The UN has painted a disturbing picture of the situation in Libya.
Five months after the fall of Tripoli, the Libyan capital, the security situation is getting worse, not better.
Militias operating outside the control of the interim government - the National Transitional Council (NTC) - remain heavily armed and they continue to detain, and sometimes even torture, hundreds of prisoners suspected of being loyal to Muammar Gaddafi, the former Libyan leader.
Revolutionary forces were involved in recent fatal clashes in Tripoli, Bani Walid and Gharyan - in the west, and Benghazi in the east.
Doctors Without Borders (MSF), the international medical humanitarian organisation, has decided to suspend its operations in detention centres in Misrata after confirming that detainees are being tortured and denied urgent medical care.
The UN says Libyan militias are holding thousands of people in secret detention centres, while the interim government struggles to assert its authority.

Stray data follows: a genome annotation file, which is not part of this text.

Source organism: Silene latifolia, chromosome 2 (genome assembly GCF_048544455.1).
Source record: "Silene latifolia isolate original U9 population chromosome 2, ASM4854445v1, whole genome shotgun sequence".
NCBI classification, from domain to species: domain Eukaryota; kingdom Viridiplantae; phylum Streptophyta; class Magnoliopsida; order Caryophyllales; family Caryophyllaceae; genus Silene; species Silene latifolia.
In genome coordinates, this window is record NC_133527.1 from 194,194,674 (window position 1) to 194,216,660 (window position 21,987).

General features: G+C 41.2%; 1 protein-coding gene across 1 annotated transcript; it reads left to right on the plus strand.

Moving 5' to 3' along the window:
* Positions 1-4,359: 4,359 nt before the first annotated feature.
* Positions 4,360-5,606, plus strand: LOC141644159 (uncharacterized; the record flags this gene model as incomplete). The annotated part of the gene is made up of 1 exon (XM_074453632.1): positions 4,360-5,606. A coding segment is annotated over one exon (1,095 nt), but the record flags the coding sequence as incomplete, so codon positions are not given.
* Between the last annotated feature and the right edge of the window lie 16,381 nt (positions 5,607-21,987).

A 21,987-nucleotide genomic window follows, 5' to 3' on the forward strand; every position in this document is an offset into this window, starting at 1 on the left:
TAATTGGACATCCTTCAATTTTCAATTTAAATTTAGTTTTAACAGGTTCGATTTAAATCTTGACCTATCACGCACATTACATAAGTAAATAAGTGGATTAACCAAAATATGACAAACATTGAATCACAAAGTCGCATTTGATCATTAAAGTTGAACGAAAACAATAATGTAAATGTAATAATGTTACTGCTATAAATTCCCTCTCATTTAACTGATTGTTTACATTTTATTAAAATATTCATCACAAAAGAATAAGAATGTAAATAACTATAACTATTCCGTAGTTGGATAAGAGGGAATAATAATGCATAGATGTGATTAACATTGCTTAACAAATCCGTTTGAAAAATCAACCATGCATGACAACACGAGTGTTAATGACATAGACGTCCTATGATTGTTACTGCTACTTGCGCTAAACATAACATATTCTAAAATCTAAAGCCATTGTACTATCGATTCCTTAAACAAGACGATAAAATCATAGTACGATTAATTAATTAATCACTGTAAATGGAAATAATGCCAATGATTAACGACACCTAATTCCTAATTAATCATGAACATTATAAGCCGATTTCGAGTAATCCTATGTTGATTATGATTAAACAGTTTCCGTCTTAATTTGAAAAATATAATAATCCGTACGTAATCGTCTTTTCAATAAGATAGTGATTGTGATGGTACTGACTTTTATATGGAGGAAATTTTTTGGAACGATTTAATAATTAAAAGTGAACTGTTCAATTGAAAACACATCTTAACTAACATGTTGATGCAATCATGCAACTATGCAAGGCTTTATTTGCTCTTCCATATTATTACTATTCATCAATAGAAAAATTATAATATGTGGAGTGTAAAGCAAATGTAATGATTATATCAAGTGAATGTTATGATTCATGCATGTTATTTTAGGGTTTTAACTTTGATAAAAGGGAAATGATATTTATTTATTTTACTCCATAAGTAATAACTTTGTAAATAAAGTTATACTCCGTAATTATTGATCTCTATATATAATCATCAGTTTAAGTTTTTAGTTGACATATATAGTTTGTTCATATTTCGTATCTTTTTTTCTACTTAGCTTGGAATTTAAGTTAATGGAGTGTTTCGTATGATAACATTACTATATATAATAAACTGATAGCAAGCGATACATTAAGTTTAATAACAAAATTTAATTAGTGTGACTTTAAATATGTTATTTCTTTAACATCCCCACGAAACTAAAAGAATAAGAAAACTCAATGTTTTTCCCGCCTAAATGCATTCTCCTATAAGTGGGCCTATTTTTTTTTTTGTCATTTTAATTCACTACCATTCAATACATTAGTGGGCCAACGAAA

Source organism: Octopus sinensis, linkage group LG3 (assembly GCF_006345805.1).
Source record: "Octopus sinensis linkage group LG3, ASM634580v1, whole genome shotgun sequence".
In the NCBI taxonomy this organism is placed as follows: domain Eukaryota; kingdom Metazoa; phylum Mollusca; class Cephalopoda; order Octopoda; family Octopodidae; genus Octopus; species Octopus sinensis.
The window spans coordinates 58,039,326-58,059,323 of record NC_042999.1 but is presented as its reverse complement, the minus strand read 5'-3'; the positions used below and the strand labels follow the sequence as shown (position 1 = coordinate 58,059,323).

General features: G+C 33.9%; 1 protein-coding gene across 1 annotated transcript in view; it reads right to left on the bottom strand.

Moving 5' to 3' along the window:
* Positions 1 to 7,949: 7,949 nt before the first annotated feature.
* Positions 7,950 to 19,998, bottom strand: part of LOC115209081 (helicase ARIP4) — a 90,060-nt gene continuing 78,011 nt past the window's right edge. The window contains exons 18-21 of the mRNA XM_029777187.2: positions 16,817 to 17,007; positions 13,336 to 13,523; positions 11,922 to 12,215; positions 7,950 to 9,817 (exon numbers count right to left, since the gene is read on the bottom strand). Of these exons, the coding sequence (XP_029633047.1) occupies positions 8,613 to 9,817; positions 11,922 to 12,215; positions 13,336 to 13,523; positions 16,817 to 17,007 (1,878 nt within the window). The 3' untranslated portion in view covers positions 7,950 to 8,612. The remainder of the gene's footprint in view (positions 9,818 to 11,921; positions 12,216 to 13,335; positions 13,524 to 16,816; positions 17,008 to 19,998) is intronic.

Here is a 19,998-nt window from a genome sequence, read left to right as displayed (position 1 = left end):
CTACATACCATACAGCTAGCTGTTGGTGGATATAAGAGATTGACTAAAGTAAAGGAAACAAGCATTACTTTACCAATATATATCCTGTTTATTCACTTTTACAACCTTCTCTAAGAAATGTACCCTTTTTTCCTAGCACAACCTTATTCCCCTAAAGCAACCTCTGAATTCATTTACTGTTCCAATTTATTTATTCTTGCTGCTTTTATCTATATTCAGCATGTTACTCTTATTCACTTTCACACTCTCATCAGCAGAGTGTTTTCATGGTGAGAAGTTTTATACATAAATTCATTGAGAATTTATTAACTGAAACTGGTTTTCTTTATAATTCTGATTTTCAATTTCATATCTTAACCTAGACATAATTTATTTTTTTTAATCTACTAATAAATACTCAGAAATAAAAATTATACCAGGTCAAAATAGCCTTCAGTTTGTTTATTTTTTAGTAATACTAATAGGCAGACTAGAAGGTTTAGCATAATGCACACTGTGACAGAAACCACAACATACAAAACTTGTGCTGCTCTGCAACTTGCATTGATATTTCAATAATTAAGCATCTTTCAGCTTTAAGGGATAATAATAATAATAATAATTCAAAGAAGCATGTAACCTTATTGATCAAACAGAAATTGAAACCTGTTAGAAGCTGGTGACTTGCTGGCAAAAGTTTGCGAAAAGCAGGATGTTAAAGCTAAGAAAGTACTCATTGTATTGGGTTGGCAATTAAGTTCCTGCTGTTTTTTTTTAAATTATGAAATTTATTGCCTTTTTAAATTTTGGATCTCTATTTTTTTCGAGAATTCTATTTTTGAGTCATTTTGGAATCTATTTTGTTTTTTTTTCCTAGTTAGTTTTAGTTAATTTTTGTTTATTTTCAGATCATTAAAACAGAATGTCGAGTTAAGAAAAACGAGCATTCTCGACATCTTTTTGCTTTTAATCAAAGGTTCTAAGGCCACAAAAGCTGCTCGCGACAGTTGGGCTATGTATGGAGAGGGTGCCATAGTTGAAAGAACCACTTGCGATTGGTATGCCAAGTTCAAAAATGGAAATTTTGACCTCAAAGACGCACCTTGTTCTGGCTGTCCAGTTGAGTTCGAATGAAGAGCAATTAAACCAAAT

Navi Pillay, the UN Human Rights chief, in a report to the UN Security Council said she is deeply concerned.
“We know that at least 60 detention centres exist, of which only six are under the control of the authorities. We visited a number of them and have seen torture and other abuses in all of them ... it is widespread. Many of the detainees we had spoken to did not know why they were being held.”
– Carsten Jurgensen, Libya researcher, Amnesty International
Pillay said Libya’s revolutionary forces were holding more than 8,000 prisoners in about 60 secret detention centres, most of them accused of being loyal to Gadaffi.